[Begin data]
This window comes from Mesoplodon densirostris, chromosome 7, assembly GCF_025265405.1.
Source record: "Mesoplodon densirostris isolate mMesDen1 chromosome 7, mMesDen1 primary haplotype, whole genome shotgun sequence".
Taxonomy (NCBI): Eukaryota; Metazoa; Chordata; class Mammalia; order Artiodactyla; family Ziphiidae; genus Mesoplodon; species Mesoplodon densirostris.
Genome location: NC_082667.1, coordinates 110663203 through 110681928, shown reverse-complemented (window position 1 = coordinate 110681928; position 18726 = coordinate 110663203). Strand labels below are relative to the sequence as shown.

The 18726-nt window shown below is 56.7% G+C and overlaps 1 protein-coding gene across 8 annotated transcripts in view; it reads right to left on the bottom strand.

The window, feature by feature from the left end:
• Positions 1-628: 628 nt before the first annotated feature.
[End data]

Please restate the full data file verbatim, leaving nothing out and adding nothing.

This window comes from Mesoplodon densirostris, chromosome 7, assembly GCF_025265405.1.
Source record: "Mesoplodon densirostris isolate mMesDen1 chromosome 7, mMesDen1 primary haplotype, whole genome shotgun sequence".
Taxonomy (NCBI): Eukaryota; Metazoa; Chordata; class Mammalia; order Artiodactyla; family Ziphiidae; genus Mesoplodon; species Mesoplodon densirostris.
Genome location: NC_082667.1, coordinates 110663203 through 110681928, shown reverse-complemented (window position 1 = coordinate 110681928; position 18726 = coordinate 110663203). Strand labels below are relative to the sequence as shown.

The 18726-nt window shown below is 56.7% G+C and overlaps 1 protein-coding gene across 8 annotated transcripts in view; it reads right to left on the bottom strand.

The window, feature by feature from the left end:
• Positions 1-628: 628 nt before the first annotated feature.